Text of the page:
Personality influences an individual's adaptation to a specific job or organization. Little is known about personality trait differences between medical career and specialty choices after graduating from medical school when actually practicing different medical specialties. Moreover, whether personality traits contribute to important career choices such as choosing to work in the private or public sector or with clinical patient contact, as well as change of specialty, have remained largely unexplored. In a nationally representative sample of Finnish physicians (N = 2837) we examined how personality traits are associated with medical career choices after graduating from medical school, in terms of employment sector, patient contact, medical specialty and change of specialty. Personality was assessed using the shortened version of the Big Five Inventory (S-BFI). An analysis of covariance with posthoc tests for pairwise comparisons was conducted, adjusted for gender and age with confounders (employment sector, clinical patient contact and medical specialty). Higher openness was associated with working in the private sector, specializing in psychiatry, changing specialty and not practicing with patients. Lower openness was associated with a high amount of patient contact and specializing in general practice as well as ophthalmology and otorhinolaryngology. Higher conscientiousness was associated with a high amount of patient contact and specializing in surgery and other internal medicine specialties. Lower conscientiousness was associated with specializing in psychiatry and hospital service specialties. Higher agreeableness was associated with working in the private sector and specializing in general practice and occupational health. Lower agreeableness and neuroticism were associated with specializing in surgery. Higher extraversion was associated with specializing in pediatrics and change of specialty. Lower extraversion was associated with not practicing with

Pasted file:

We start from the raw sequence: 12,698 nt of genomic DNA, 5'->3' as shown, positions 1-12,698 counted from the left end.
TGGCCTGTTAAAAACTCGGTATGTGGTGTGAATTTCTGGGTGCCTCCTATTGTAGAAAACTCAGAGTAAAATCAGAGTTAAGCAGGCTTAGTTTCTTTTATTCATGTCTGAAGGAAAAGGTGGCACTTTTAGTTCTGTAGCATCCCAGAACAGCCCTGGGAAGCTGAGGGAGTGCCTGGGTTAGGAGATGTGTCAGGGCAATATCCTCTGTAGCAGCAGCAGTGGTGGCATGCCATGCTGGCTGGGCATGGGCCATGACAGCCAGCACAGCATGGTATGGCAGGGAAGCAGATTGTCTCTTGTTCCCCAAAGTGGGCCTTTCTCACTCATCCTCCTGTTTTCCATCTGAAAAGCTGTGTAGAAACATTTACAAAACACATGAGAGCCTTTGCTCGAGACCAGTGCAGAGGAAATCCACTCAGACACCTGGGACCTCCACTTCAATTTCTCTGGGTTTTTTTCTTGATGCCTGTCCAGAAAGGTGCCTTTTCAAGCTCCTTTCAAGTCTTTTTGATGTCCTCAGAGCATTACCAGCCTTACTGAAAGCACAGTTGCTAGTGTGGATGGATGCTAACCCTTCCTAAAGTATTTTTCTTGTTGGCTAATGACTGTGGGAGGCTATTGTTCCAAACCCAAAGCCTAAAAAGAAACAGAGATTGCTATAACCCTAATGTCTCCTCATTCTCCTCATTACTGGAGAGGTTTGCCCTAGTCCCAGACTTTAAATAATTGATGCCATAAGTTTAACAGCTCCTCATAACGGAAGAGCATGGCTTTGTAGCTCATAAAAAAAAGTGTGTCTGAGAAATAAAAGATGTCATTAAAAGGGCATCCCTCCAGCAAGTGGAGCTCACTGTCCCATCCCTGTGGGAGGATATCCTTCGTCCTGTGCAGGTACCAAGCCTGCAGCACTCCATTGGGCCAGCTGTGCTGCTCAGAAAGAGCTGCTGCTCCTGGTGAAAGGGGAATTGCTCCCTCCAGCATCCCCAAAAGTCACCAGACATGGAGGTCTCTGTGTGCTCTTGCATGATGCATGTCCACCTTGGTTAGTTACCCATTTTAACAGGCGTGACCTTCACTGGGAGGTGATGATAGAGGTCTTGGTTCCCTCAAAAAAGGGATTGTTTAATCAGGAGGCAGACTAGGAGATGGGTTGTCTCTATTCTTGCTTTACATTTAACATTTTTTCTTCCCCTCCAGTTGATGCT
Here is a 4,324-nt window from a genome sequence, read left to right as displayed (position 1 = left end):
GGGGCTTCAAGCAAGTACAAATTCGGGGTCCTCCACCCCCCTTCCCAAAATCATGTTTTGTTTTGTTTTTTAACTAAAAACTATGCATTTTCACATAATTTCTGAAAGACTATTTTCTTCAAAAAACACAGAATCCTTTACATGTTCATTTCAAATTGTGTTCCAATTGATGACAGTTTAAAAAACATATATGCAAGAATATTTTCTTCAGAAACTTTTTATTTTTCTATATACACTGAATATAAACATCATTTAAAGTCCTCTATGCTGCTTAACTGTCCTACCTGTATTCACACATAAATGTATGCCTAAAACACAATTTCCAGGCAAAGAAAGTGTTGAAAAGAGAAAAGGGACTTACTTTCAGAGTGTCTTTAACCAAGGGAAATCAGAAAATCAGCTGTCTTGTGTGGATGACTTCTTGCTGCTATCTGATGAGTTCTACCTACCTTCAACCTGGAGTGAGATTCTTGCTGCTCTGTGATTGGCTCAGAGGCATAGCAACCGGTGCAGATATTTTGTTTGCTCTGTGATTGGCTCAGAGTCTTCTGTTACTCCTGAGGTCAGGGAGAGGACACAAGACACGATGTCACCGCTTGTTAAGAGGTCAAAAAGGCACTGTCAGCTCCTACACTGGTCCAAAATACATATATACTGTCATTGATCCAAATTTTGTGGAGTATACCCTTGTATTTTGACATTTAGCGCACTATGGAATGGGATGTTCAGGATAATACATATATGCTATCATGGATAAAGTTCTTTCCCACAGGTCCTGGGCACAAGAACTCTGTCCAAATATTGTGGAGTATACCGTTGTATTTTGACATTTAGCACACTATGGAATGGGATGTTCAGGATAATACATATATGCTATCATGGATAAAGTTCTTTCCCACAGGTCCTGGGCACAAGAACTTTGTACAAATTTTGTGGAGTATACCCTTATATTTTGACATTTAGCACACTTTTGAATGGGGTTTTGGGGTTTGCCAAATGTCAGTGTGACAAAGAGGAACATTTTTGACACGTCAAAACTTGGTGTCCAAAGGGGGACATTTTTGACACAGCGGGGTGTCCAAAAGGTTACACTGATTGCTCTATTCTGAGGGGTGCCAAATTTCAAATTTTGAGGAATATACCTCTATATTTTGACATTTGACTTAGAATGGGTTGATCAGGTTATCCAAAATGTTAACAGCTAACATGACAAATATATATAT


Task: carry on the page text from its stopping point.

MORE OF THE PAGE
7. Empathy in clinical practice: how individual dispositions, gender, and experience moderate empathic concern, burnout, and emotional distress in physicians.

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    Ezequiel Gleichgerrcht

    Full Text Available To better understand clinical empathy and what factors can undermine its experience and outcome in care-giving settings, a large-scale study was conducted with 7,584 board certified practicing physicians. Online validated instruments assessing different aspects of empathy, distress, burnout, altruistic behavior, emotional awareness, and well-being were used. Compassion satisfaction was strongly associated with empathic concern, perspective taking and altruism, while compassion fatigue (burnout and secondary traumatic stress was more closely related to personal distress and alexithymia. Gender had a highly selective effect on empathic concern, with women displaying higher values, which led to a wide array of negative and devalued feelings. Years of experience did not influence dispositional measures per se after controlling for the effect of age and gender. Participants who experienced compassion fatigue with little to no compassion satisfaction showed the highest scores on personal distress and alexithymia as well as the strongest indicators of compassion fatigue. Physicians who have difficulty regulating their negative arousal and describing and identifying emotions seem to be more prone to emotional exhaustion, detachment, and a low sense of accomplishment. On the contrary, the ability to engage in self-other awareness and regulate one's emotions and the tendency to help others, seem to contribute to the sense of compassion that comes from assisting patients in clinical practice.